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T.C. Williams Students Organize Day Against Gun Violence
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T.C. Williams Students Organize Day Against Gun Violence

Area schools also participated by wearing ribbons and school colors of Marjory Stoneman-Douglas High School.

T.C. Williams High School students Hannah Miller (left) and Jay Falk organized a day against gun violence on Tuesday. Their #WeAreAllEagles event was adopted by the school, prompting over 1,000 T.C. students to wear ribbons and the school colors of Marjory Stoneman Douglas High School in Parkland, Fla., which suffered 17 deaths from a shooting on Feb. 14.

T.C. Williams High School students Hannah Miller (left) and Jay Falk organized a day against gun violence on Tuesday. Their #WeAreAllEagles event was adopted by the school, prompting over 1,000 T.C. students to wear ribbons and the school colors of Marjory Stoneman Douglas High School in Parkland, Fla., which suffered 17 deaths from a shooting on Feb. 14. Photo by James Cullum/Gazette Packet

T.C. Williams High School senior Jay Falk had to do something. She was watching the news in the aftermath of the Feb. 14 shooting that left 17 teachers and students dead at Marjory Stoneman-Douglas High School in Parkland, Fla., and called up her friend, junior Hannah Miller. Their #WeAreAllEagles day against gun violence on Tuesday, Feb. 27 was quickly picked up by over a dozen area high and middle schools, and thousands of students wore orange ribbons and the Stoneman-Douglas school colors — maroon, black and gold.

"I was really emotional about it," said Falk, 18. "Hannah and I talked about it and the next day we asked one of the leadership teachers to organize a day of solidarity with the students."

The effort was picked up by St. Stephen's and St. Agnes School, Bishop Ireton, Episcopal High School — and also Hayfield High School, George Washington Middle School, Walter Johnson High School, The Howard Gardner School, Churchill High School, Thomas Jefferson High School for Science and Technology, West Springfield High School, Wakefield, Lake Braddock, Georgetown Visitation and Gonzaga College High School. An estimated 1,000 students participated at TC.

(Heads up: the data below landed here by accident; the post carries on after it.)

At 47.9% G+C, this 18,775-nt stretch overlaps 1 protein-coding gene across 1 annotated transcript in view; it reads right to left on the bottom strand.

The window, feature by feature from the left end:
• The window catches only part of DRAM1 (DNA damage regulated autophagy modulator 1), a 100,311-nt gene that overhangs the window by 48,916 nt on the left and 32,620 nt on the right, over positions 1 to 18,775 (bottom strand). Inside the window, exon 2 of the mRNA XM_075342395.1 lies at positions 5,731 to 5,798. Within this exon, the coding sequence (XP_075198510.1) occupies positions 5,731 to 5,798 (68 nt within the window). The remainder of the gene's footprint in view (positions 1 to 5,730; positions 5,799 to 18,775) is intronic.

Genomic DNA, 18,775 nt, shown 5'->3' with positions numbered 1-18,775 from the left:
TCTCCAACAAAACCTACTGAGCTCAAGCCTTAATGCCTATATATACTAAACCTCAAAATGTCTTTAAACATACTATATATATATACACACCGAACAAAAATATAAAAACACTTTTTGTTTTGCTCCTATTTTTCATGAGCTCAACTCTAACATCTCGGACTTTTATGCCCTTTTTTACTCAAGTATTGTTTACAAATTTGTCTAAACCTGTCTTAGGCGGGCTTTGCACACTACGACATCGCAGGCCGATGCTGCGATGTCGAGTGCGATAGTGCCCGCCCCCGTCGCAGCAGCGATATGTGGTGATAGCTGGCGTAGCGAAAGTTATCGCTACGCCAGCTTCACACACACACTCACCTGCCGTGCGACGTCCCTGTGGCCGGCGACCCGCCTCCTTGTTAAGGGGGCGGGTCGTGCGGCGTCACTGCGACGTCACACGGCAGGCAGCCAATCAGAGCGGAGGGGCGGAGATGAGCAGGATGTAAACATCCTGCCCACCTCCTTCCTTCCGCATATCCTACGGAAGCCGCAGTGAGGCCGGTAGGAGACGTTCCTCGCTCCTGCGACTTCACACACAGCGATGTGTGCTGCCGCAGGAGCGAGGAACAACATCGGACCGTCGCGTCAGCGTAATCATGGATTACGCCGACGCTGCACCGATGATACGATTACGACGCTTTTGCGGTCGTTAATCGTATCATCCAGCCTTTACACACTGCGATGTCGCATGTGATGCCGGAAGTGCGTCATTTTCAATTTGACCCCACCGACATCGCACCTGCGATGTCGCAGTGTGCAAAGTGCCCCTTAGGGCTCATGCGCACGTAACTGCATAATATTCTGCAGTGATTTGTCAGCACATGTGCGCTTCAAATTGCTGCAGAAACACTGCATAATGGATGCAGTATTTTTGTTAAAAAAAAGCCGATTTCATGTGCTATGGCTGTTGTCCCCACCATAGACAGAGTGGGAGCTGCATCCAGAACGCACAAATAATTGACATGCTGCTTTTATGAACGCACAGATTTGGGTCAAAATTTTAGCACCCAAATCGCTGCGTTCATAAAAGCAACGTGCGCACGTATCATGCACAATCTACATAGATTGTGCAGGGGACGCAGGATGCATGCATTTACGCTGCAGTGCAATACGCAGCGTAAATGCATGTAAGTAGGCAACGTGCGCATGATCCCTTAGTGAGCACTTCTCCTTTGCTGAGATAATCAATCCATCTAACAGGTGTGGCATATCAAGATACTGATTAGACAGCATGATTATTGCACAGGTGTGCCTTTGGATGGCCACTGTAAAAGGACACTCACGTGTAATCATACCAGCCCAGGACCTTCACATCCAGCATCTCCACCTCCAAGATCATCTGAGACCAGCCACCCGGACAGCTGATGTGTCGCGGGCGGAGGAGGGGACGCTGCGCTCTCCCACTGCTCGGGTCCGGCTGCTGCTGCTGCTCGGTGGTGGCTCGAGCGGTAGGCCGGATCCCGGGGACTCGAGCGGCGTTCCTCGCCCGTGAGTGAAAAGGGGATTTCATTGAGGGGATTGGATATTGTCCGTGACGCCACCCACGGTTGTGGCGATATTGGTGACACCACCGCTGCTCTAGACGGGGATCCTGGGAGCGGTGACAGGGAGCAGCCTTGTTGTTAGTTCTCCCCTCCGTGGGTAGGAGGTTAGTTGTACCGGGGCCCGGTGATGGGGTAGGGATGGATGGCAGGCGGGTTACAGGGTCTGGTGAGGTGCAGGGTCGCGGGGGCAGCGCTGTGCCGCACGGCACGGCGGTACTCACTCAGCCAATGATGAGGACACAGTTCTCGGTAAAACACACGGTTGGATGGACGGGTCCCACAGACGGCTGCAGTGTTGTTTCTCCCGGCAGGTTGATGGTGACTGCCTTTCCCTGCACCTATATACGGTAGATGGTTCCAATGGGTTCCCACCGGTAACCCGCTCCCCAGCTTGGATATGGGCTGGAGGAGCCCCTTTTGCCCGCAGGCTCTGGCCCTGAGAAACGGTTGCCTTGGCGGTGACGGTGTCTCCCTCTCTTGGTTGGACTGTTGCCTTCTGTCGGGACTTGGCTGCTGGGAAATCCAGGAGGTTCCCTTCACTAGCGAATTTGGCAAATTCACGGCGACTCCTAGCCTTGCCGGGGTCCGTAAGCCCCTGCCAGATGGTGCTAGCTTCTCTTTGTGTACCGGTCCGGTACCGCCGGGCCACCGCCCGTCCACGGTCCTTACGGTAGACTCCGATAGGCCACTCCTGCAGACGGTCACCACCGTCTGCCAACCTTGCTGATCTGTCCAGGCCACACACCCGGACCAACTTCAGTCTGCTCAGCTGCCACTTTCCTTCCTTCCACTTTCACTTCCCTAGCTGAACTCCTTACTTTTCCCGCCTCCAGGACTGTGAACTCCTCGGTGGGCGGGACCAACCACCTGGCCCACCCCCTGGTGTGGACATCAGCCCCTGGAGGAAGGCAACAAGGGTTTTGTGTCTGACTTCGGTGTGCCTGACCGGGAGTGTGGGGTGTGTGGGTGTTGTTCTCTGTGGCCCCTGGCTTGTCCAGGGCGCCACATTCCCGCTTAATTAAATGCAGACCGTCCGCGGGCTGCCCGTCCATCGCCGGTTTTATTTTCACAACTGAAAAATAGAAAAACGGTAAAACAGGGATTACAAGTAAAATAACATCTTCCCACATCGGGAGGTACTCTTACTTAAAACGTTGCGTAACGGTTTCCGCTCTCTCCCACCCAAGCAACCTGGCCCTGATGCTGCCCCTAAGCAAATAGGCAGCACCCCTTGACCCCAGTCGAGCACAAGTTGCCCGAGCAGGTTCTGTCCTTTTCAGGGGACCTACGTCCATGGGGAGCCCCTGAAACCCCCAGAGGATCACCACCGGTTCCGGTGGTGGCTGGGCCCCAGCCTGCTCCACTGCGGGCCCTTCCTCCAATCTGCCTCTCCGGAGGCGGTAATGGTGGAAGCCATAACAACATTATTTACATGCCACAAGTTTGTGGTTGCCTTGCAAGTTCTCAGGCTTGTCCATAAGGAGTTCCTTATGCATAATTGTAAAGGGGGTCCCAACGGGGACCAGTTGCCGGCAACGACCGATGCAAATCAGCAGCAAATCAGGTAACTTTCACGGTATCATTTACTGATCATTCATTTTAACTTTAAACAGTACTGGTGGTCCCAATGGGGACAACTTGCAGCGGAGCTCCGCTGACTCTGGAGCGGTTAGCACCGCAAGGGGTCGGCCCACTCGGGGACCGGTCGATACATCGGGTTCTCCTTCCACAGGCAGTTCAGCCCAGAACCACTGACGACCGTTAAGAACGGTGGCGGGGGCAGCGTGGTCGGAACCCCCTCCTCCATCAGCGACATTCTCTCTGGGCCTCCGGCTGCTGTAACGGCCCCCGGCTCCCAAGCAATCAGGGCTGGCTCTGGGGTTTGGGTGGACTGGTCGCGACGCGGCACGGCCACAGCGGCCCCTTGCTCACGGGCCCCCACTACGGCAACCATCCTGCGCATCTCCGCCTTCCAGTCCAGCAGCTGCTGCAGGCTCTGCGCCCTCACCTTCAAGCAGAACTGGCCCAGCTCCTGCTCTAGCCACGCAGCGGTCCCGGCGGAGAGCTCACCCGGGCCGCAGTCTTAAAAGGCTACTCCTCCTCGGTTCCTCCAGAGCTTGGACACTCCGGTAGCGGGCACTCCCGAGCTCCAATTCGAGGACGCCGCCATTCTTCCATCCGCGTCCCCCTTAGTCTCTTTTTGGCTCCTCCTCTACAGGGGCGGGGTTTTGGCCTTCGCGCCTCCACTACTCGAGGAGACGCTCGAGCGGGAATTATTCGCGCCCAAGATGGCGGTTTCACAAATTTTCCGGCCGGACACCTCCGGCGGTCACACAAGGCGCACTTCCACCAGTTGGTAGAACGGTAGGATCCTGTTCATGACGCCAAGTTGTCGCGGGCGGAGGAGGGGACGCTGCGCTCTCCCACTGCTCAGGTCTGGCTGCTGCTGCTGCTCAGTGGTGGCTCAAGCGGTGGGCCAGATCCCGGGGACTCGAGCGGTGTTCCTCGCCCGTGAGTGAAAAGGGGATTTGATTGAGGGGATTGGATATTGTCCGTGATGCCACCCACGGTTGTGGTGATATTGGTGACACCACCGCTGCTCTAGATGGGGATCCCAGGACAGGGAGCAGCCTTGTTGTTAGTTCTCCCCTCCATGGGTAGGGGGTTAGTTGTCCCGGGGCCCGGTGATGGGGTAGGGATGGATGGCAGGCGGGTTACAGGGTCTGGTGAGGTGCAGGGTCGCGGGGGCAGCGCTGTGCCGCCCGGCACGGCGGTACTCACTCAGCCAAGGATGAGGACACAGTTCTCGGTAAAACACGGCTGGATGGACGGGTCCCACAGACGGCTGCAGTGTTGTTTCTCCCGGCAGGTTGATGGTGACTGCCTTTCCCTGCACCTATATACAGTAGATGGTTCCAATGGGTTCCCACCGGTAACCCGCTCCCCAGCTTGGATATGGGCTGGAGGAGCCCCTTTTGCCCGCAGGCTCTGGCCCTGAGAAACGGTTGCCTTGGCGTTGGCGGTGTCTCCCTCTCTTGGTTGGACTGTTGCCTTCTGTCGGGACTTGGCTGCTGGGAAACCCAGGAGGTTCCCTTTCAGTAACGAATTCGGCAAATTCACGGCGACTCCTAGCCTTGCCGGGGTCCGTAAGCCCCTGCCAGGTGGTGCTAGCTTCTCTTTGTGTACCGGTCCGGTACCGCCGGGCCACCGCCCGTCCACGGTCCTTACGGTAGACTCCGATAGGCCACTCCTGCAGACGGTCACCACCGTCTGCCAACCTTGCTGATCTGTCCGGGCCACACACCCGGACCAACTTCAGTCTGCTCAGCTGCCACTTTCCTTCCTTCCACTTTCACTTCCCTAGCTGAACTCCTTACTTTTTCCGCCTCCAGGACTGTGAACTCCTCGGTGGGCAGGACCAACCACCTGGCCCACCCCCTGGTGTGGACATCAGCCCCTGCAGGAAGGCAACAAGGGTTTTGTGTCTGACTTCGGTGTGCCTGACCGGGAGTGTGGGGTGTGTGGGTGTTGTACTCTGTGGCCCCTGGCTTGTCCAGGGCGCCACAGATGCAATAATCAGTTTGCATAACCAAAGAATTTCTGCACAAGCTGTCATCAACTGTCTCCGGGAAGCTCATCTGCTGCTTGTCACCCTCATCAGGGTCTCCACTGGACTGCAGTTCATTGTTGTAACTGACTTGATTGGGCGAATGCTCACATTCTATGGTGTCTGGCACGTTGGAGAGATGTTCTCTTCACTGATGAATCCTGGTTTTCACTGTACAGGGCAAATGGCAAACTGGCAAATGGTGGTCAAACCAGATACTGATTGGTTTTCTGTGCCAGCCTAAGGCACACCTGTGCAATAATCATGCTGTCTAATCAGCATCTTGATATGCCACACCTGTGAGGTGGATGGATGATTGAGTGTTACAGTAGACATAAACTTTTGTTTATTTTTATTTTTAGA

"We started creating posters, fliers and promotional material and got the word out on social media," Miller, 17, said. "And then we started reaching out to anyone we knew in other high schools in the area, like anyone Jay and I knew from any other high school in the DMV area."

TC Principal Peter Balas wore an orange T-shirt on Tuesday.

"It's no surprise to me that Jay and Hannah and other students knocked it out of the park," Balas said. "Of course I'm proud of them. I think that they have found a real way to try to raise awareness."

Episcopal High School students Olivia Morton and Kate Castle handed out more than 300 orange ribbons.

"This is going to be an ongoing project for us," Castle said. "We want it be for more than just this one day."

State Sen. Adam Ebbin (D-30) also wrote TC students a letter urging them to participate in the "March For Our Lives" at the National Mall on March 24, and delivered a video message, which was broadcast during the Tuesday morning announcements.

"You don't have to be a voter yet to shape the debate," Ebbin wrote students from Senate of Virginia letterhead. "Show up to #MarchForOurLives on March 24th. Speak up by writing or calling your elected officials. Engage our community by penning a letter to the editor. Get involved at election time. Register to vote as soon as you are eligible. Vote. Repeat until no school in America has to wonder, 'Who's next?'"